The term “turnaround” is often used to describe the need to significantly improve the performance of the chronically underperforming Kansas City, Missouri Public Schools (KCPS). Hiring new superintendents, importing expensive educational programs from publishers, expanding the use of computers, rearranging middle school grade levels, and other “silver bullet” shortcuts have had marginal impact on true student achievement; they have not turned the system around. What does it take to reinvent a school system so that it sheds the old culture and operations that have held it back and moves in new, more productive directions? Jobs, roles, long-standing ways of doing things often have to be given up. The experience in Lawrence, Massachusetts, a system roughly the size of KCPS, provides a current example and points out some avenues for change.
The Lawrence, Massachusetts school system was one of the most chronically poorly performing districts in the state on math, reading, graduation rates and other measures. Under a new state law, the district was put into receivership in 2011. A state-appointed receiver, a leading Massachusetts educator, replaced the board and the superintendent for 3 years (now extended to 6 years) and was given authority to make significant changes in structure, personnel policies, length of school day and other areas. The turnaround plan contains dozens of major reforms. Among those are:
- Shifting of authority from the central office to schools, with commensurate accountability based on a school’s ability to demonstrate performance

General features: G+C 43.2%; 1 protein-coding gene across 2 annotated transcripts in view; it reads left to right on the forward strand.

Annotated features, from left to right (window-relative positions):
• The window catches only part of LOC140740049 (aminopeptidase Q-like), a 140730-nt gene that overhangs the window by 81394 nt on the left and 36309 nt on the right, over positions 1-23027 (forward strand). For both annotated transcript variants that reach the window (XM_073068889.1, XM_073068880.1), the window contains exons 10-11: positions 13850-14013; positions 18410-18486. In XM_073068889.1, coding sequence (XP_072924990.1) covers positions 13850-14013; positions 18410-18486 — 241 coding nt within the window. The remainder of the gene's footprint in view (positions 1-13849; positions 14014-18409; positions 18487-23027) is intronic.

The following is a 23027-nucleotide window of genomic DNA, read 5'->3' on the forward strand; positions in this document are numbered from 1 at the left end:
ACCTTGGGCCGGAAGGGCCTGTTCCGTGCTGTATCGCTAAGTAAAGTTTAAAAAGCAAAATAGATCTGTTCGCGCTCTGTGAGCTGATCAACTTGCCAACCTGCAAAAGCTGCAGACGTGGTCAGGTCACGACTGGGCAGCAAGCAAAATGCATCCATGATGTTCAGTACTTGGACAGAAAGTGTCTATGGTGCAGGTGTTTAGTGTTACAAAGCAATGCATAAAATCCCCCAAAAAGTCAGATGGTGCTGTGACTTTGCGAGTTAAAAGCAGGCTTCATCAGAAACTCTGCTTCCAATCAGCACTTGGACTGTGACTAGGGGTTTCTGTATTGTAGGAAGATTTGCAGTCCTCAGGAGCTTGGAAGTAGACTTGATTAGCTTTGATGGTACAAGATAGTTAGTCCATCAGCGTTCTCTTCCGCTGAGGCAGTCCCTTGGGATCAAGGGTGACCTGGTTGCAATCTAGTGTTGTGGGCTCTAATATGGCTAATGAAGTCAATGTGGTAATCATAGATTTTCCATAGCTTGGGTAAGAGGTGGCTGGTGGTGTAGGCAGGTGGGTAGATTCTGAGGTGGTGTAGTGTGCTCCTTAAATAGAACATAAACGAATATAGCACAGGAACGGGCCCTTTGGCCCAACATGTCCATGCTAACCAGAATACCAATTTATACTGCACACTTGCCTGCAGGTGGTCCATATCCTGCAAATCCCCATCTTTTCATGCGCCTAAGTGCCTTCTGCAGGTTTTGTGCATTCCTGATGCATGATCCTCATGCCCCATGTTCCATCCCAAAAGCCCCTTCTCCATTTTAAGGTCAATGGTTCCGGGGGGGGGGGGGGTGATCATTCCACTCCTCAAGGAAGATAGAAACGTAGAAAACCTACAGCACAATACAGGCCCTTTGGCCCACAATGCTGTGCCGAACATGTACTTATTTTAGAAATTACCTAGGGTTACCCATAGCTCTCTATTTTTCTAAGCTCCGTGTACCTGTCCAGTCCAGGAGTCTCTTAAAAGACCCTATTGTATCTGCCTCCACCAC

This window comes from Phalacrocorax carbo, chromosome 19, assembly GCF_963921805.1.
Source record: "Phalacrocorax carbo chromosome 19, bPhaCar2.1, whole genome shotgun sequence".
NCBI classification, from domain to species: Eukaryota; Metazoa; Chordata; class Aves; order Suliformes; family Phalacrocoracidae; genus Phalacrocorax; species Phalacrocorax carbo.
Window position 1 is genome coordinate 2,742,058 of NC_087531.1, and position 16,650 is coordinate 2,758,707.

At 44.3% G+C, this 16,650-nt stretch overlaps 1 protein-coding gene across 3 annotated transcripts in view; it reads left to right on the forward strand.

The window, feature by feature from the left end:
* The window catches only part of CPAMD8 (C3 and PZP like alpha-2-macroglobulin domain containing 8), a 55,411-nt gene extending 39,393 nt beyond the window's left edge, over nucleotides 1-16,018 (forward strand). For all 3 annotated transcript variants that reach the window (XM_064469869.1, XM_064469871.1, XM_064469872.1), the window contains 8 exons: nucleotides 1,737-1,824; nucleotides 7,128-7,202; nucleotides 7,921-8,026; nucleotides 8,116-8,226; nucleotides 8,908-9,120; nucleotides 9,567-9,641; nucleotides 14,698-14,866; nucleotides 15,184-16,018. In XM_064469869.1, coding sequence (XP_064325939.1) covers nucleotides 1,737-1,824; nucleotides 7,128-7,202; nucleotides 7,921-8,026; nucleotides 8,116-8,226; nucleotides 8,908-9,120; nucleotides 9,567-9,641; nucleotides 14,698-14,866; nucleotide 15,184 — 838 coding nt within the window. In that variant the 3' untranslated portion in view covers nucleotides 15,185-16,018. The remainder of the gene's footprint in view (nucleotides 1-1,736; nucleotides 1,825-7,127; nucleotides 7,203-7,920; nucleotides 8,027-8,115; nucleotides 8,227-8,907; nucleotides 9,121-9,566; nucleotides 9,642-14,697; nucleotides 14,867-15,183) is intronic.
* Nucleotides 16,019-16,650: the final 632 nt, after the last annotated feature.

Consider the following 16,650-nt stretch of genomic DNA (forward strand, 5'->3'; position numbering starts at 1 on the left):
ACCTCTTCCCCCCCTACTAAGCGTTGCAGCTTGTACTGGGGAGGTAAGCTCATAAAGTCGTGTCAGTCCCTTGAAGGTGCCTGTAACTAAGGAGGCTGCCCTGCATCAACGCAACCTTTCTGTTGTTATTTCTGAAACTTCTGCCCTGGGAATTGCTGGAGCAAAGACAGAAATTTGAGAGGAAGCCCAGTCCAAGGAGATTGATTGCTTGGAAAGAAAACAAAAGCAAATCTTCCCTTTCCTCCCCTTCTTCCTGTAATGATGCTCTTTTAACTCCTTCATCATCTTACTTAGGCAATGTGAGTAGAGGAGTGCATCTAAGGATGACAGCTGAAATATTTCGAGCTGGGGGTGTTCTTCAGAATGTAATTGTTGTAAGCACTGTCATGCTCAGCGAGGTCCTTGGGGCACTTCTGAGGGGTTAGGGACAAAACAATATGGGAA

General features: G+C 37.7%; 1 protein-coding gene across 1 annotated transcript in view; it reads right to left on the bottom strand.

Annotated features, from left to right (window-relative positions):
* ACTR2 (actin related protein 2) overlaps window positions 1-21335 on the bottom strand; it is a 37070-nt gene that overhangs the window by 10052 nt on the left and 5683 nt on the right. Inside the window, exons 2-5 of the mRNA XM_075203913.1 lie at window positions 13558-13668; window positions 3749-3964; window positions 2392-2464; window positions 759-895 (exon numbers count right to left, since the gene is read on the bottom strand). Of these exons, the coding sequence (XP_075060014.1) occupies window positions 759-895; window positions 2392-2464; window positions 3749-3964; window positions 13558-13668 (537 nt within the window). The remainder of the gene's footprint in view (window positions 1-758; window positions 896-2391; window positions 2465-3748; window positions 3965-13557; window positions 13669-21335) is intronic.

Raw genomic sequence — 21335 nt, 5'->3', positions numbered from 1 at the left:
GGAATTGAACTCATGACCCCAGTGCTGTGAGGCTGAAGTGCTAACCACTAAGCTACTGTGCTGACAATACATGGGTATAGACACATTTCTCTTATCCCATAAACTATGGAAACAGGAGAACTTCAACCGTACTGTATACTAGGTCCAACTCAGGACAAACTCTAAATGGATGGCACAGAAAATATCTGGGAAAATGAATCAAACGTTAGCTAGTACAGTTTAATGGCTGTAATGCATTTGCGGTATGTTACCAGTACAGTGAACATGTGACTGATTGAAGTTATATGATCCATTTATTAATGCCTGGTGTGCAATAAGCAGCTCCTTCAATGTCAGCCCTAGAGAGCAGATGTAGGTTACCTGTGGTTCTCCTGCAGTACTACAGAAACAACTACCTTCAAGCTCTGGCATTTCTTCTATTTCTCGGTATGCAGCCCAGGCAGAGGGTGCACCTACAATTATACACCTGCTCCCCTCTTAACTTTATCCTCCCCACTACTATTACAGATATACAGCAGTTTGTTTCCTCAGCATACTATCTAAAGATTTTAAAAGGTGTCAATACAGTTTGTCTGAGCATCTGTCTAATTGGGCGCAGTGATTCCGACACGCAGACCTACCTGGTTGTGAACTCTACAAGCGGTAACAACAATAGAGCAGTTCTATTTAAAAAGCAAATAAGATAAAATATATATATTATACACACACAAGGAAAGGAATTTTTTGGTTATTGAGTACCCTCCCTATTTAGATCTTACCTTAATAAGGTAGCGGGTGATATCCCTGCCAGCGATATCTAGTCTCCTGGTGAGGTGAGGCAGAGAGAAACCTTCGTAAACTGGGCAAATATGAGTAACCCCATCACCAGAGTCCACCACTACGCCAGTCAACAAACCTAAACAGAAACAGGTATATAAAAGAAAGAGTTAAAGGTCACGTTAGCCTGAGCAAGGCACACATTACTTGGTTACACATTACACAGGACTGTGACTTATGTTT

- Replacement of ineffective teachers and principals based on performance evaluation
- Longer school days in grades 1 through 8 and longer school years for 9th graders
- Partnerships with outside educational consultants
The receiver cut the central office staff by one-third, brought in charter school operators to take over some of the most poorly performing schools, encouraged schools to develop their own unique programs based on students’ needs, and engaged parents’ help with the schools.
The plan encourages continuous improvement by building a culture of high expectations. There are many more aspects. It is a “different model” in the words of the receiver, not business as usual. There are, of course, stresses as there are in any major change effort, including union relations.
After two years (this year’s data are not in) evaluators and the state are encouraged by the progress of the Lawrence district. Graduation rates are up and dropouts are down; test scores in math and language are up.
Everyone agrees that there is plenty more work to do, but there is a clear direction.